ment of the frontier and the development of a wild tract Into a productive farm, but
with persistent effort and determination the work was carried on. Undismayed by
drawbacks, he toiled in the fields day after day in order to develop his property and
bring his land under cultivation. He largely devoted his efforts to general agri-
cultural pursuits and stockraising and that gradually success came to him is evident
from the fact that he was enabled from time to time to purchase additional land
until he was the owner of over a thousand acres, highly improved. He was ever
ready to embrace the latest methods and make improvements which he considered of
durable value and thus in the course of time his became one of the best developed
properties of this section of the state.

To Mr. ana Mrs. Leyner were born seven children, the eldest being J. George
Leyner, who was the first white boy born in Boulder county. The others are: Prank
W., now living in the state of Oregon; Mrs. Nora K. Hartman and Mrs. Mattie M.
Howell, both mentioned elsewhere in this work; Mrs. Blanche Mackenzie, who Is
living in Arizona; Charles P., who makes his home in Denver; and Albert, who I3
still a resident of Boulder county, where he is devoting his attention to agricultural
Interests. He, too. is mentioned elsewhere in this work. The parents remained
residents of Boulder county until they were called to their final rest. They were
people of genuine worth, energetic, industrious and ambitious, and in all that he
undertook Mr. Leyner won success, his persistency of purpose being one of the
salient features in the attainment of his prosperity. All who knew him, and he
gained a wide acquaintance as the years passed, entertained for him high regard
and no history of the pioneer development of Boulder county would be complete
without mention of him, as he was one of the first settlers within its borders.
Hardly a home had been established in this section of the state when he took up
his abode here surveying a wild and undeveloped region, to the cultivation of which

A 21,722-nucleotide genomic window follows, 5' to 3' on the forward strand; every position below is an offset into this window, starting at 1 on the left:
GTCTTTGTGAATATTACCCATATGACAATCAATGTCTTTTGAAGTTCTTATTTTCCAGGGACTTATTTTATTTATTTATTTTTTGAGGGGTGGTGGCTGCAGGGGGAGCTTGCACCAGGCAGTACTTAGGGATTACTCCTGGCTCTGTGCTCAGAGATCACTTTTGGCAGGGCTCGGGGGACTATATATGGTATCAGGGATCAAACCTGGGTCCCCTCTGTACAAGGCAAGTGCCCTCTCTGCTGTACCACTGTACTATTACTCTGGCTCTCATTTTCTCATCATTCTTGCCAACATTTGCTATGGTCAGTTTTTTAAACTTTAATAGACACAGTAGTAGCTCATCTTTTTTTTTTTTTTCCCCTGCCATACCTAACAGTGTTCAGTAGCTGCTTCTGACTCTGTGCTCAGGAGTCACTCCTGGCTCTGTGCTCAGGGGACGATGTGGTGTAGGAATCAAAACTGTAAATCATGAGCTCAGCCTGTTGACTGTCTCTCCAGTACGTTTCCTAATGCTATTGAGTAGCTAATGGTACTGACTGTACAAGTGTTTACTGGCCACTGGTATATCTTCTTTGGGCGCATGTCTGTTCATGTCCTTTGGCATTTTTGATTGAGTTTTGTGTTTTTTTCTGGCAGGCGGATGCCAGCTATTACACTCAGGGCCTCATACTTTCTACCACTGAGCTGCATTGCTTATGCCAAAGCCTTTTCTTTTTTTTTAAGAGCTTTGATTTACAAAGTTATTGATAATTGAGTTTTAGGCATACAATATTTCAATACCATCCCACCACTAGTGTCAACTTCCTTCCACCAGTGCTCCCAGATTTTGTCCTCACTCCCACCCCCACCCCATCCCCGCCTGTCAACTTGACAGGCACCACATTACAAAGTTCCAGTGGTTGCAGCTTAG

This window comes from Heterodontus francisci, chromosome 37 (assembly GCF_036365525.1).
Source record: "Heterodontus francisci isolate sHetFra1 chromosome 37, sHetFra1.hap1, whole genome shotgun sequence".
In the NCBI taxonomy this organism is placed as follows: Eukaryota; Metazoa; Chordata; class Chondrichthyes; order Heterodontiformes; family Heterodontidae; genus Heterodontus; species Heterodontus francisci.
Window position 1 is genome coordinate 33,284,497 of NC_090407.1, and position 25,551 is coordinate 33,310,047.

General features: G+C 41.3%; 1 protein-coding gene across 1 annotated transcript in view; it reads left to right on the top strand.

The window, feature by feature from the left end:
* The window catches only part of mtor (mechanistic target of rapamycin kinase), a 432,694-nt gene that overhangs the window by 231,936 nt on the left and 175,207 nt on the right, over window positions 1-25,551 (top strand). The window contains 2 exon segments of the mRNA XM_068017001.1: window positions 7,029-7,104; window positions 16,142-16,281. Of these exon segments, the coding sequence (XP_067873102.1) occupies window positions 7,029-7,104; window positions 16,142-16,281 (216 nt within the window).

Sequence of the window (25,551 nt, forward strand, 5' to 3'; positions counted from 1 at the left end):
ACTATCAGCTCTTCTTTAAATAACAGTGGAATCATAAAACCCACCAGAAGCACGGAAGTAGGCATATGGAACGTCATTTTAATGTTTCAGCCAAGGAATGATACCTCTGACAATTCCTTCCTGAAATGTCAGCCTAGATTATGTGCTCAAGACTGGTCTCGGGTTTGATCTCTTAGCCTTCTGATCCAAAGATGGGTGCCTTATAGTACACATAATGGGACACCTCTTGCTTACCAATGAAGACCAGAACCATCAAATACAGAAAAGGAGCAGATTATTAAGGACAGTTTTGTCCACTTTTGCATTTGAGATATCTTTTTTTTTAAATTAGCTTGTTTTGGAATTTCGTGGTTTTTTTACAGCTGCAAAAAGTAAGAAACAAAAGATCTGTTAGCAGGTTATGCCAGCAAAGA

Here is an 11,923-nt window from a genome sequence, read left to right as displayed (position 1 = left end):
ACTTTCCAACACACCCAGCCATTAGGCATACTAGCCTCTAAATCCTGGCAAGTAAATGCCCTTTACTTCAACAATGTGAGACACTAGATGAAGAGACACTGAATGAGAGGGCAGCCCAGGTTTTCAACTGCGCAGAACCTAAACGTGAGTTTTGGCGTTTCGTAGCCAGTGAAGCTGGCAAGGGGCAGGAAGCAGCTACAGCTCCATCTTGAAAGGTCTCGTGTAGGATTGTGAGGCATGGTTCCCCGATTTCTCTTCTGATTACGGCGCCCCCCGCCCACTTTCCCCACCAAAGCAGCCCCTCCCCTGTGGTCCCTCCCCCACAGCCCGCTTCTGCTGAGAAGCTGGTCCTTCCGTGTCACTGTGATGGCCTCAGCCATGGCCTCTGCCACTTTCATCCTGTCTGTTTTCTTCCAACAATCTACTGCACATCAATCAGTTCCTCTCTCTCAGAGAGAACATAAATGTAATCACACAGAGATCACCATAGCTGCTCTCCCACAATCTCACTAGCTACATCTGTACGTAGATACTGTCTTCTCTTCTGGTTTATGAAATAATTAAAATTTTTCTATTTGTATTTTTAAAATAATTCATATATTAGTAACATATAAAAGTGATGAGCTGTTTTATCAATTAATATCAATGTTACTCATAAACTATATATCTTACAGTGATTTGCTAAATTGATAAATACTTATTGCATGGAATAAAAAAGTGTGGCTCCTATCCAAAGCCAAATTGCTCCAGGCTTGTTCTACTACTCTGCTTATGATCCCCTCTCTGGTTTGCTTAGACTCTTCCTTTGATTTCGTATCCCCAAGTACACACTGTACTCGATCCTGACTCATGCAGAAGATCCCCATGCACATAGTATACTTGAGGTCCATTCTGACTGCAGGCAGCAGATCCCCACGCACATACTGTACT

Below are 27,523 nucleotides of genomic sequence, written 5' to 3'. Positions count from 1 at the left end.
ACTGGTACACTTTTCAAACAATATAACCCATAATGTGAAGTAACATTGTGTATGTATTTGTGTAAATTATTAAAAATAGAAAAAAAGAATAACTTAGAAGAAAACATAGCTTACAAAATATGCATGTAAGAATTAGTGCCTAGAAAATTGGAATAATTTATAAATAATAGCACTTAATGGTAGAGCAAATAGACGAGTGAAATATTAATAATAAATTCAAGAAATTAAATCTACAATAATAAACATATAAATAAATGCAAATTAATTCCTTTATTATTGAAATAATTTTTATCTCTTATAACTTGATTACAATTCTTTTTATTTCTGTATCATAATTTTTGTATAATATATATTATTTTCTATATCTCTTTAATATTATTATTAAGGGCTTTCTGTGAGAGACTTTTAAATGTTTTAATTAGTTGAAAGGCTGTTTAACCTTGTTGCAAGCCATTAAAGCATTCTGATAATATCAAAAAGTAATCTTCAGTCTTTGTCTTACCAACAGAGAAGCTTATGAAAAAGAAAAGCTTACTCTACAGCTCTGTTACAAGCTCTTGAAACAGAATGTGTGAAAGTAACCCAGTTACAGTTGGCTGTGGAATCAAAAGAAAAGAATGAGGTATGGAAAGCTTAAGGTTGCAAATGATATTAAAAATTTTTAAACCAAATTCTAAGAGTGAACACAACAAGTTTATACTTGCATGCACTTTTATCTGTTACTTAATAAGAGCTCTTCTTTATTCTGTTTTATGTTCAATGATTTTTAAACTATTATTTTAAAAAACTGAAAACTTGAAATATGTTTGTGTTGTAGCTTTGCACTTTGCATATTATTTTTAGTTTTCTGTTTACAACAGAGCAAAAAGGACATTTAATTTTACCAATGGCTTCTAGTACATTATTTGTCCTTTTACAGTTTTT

he at once turned his energies, doing much to bring it to a high state of improve^-
ment, thus contributing toward the prosperity of the commonwealth and to general


A spirit of undaunted enterprise has constituted the foundation upon which
John Henry Farmer has built his success. As the years have passed he has forged
steadily forward along the line of his chosen occupation and is today one of the
prominent and successful ranchmen living in the vicinity of East Lake. He was
born in Greene county. Missouri, November 7, 1S79. a son of James and Helen (Thorne)
Farmer. The father devoted his life to the occupation of tilling the soil and reared
his family in Missouri. There John H. Farmer pursued his education in the public
schools and in his youthful days did a man's work. He has been an active factor in
the world's work since reaching the age of ten years. He remained with his father
for a few years and afterward worked by the month as a farm hand until twenty-
two years of age. He then went to Oklahoma, where he remained for two years, after
which he came to Colorado In 1905, settling in Adams county. He remained for three
years on the Walley ranch as foreman, after which he took up teaming and threshing,
which he followed for two years. He next purchased one hundred and sixty acres
of irrigated land and he also has six hundred and forty acres of dry land. He is
now conducting his farming interests on an extensive scale and is meeting with excel-
lent success in his efforts. He allows no difficulty or obstacle to deter him if it can
be overcome by persistent and honorable effort. He works diligently, studies the best
methods and is watchful of results that are worth while. He has made for himself



a creditable place among the representative agriculturists of the community and as
such deserves representation in this volume.

Mr. Farmer was married in April, 1903, to Miss Elizabeth M. Martin, a daughter
of John and Susan R. Martin and a native of Missouri. They have become parents of
four children: Faye Ellen. Farrell Susan, John Russell, and Velma Elizabeth.

Mr. Farmer is a republican in his political views but has never been an office
seeker. He has, however, served as school director and is interested in the cause of
progressive education. He is a director in the East Lake Water Company and a stock-
holder in the Bast Lake State Bank. Fraternally he belongs to the Modern Wood-
men of America and to the Grange and is interested in every project of the lattei^
organization for the development of the farming interests of the community. He is
constantly studying how to improve conditions affecting agriculture, and his initiative
and enterprise have been productive of excellent results.


Andrew C. Johnson, who is engaged in raising wheat and alfalfa on a forty-acre